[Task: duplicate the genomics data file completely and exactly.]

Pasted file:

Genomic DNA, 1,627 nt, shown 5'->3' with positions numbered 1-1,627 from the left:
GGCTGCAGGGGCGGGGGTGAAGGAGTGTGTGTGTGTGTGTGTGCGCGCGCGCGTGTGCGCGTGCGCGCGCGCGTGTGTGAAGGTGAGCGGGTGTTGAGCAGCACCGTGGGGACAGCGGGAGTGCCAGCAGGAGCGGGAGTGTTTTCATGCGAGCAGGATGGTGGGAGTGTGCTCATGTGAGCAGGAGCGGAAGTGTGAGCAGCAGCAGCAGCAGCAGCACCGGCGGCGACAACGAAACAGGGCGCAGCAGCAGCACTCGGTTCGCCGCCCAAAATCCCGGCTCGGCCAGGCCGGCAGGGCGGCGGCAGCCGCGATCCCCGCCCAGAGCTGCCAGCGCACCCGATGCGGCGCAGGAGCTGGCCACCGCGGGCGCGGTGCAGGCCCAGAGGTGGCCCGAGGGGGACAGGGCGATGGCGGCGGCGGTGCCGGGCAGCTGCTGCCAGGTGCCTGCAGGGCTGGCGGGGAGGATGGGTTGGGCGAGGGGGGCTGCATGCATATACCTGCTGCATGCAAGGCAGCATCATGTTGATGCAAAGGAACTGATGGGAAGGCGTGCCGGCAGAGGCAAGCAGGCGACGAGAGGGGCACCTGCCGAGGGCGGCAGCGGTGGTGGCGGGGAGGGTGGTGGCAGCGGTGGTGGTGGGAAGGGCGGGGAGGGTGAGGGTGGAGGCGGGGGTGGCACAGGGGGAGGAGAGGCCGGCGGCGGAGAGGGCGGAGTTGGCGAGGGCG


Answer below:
Genomic DNA, 1,627 nt, shown 5'->3' with positions numbered 1-1,627 from the left:
GGCTGCAGGGGCGGGGGTGAAGGAGTGTGTGTGTGTGTGTGTGCGCGCGCGCGTGTGCGCGTGCGCGCGCGCGTGTGTGAAGGTGAGCGGGTGTTGAGCAGCACCGTGGGGACAGCGGGAGTGCCAGCAGGAGCGGGAGTGTTTTCATGCGAGCAGGATGGTGGGAGTGTGCTCATGTGAGCAGGAGCGGAAGTGTGAGCAGCAGCAGCAGCAGCAGCACCGGCGGCGACAACGAAACAGGGCGCAGCAGCAGCACTCGGTTCGCCGCCCAAAATCCCGGCTCGGCCAGGCCGGCAGGGCGGCGGCAGCCGCGATCCCCGCCCAGAGCTGCCAGCGCACCCGATGCGGCGCAGGAGCTGGCCACCGCGGGCGCGGTGCAGGCCCAGAGGTGGCCCGAGGGGGACAGGGCGATGGCGGCGGCGGTGCCGGGCAGCTGCTGCCAGGTGCCTGCAGGGCTGGCGGGGAGGATGGGTTGGGCGAGGGGGGCTGCATGCATATACCTGCTGCATGCAAGGCAGCATCATGTTGATGCAAAGGAACTGATGGGAAGGCGTGCCGGCAGAGGCAAGCAGGCGACGAGAGGGGCACCTGCCGAGGGCGGCAGCGGTGGTGGCGGGGAGGGTGGTGGCAGCGGTGGTGGTGGGAAGGGCGGGGAGGGTGAGGGTGGAGGCGGGGGTGGCACAGGGGGAGGAGAGGCCGGCGGCGGAGAGGGCGGAGTTGGCGAGGGCG